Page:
3. Google has not officially “won” yet in this dispute, but given the partisan polarization and party discipline of the Commissioners, any proceeding including comments and hearings will be a mere “Kabuki dance” and the Commission will issue its Report and Order exactly as if it had received no input. Internet monopolist Google and its lobbyists appear to be calling the shots in every proceeding in which it has an interest. You’ll note, for example, that when the FCC’s “four principles” were rewritten for the “open Internet” NPRM, they were changed so as to specifically exempt Google and its worldwide fiber network, while explicitly prohibiting ISPs from selling the services that an upstart competitor to Google would need to get traction. And that the 700 MHz auction rules were rewritten to Google’s liking. And that when Google’s lobbyists asked the FCC for proprietary data that it wouldn’t even give out in response to an FOIA request, the Commission didn’t just reject the request; it OPENED A PROCEEDING — indicating that it was willing to violate the Trade Secrets Act to satisfy Google’s lobbyists. Not to mention the fact that Google’s chief lobbyist was hired by the Administration (despite its promise not to hire lobbyists) and was recently shown to STILL BE COMMUNICATING with his old lobbying staff from within the White House. So, we not only have regulatory capture of the FCC: we have inordinate political influence within the entire Executive Branch.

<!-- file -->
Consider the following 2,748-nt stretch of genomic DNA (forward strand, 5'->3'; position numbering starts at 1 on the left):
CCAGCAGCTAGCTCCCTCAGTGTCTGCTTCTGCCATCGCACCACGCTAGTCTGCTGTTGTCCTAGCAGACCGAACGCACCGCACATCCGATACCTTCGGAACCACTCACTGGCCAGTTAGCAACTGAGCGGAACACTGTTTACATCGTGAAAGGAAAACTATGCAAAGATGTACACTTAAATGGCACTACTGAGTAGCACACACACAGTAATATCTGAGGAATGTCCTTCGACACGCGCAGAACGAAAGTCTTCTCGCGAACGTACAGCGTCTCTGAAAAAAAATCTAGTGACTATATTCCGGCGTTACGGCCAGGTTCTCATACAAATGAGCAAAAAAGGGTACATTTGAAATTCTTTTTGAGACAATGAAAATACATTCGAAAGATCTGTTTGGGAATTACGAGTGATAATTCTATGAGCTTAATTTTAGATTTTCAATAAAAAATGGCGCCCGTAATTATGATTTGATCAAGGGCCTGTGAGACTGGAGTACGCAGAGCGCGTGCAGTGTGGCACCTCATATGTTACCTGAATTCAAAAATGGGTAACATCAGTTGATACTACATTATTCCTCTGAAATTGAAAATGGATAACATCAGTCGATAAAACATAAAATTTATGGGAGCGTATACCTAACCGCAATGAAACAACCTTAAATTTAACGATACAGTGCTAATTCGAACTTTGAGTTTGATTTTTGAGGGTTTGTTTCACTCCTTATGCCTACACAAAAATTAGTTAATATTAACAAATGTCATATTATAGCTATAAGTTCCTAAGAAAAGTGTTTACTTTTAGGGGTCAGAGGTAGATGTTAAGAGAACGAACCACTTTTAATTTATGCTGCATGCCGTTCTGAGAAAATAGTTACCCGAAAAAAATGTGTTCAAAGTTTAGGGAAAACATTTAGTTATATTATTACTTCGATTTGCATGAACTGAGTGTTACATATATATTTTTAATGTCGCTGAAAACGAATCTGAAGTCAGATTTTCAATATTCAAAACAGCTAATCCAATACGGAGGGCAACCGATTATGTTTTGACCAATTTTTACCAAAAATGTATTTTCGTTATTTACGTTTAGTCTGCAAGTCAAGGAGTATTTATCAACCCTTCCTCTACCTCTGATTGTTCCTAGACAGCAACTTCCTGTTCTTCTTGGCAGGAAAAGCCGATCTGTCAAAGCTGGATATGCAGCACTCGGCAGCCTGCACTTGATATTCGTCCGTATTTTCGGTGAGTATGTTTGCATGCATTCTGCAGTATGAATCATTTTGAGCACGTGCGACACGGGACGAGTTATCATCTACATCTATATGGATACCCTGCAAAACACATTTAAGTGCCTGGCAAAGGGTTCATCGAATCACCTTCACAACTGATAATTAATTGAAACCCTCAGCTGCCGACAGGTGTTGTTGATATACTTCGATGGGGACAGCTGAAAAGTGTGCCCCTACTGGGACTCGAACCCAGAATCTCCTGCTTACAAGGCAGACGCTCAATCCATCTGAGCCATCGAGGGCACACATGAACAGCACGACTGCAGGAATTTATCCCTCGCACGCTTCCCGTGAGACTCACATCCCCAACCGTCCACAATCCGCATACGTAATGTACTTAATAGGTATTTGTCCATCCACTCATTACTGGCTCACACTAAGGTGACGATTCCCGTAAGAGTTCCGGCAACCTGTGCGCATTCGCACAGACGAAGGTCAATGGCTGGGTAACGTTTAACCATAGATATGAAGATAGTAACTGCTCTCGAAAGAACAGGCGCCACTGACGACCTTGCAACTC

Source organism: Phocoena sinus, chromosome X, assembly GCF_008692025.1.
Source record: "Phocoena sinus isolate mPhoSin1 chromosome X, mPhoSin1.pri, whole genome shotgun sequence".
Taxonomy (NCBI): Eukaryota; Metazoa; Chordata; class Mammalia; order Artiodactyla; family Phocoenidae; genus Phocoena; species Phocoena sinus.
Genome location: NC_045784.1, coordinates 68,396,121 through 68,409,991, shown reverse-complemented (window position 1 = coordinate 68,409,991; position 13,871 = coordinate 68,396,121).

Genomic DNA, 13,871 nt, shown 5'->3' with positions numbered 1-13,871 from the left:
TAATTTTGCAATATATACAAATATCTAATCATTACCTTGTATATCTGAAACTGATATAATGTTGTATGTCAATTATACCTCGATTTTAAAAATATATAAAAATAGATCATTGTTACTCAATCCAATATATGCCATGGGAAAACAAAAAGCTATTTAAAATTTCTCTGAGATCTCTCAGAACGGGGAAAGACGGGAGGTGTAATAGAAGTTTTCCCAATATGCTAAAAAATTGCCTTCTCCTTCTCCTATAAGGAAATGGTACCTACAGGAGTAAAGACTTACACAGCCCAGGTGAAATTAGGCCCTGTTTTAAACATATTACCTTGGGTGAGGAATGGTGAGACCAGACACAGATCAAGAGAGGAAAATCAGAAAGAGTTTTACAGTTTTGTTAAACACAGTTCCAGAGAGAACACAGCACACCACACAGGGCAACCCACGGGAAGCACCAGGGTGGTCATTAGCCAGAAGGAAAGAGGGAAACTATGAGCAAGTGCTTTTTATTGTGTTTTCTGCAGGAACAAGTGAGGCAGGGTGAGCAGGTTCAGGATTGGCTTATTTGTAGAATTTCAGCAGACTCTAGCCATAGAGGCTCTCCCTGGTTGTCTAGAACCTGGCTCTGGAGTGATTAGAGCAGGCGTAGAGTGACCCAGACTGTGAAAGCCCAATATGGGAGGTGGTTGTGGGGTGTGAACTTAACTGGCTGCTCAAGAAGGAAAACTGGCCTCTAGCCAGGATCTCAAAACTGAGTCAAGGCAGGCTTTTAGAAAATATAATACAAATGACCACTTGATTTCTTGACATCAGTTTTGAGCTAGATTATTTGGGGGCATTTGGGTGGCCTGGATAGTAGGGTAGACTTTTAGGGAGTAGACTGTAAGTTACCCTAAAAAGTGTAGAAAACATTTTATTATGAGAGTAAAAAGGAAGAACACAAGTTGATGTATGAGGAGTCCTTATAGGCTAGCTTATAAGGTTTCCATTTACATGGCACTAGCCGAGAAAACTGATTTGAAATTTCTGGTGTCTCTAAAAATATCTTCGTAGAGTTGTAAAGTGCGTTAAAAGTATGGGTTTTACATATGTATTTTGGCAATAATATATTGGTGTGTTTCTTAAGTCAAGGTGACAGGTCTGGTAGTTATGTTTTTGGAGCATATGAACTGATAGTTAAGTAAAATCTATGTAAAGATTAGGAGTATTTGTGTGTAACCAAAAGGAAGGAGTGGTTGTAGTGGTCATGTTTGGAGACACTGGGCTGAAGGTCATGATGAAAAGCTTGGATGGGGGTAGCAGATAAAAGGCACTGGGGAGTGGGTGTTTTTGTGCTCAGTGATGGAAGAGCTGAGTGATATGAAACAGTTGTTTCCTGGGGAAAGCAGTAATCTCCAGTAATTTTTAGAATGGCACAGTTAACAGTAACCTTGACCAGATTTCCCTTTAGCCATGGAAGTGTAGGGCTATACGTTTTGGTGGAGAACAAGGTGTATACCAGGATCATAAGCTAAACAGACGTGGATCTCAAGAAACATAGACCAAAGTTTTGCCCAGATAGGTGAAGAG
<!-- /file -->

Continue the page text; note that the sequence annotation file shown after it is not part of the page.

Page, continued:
4. 1) You didn’t answer my question

    2) I caught this one straight-off “recently shown to STILL BE COMMUNICATING ” – that was false, there was no way to infer how old that contact list was, and whether it was an official business or just social.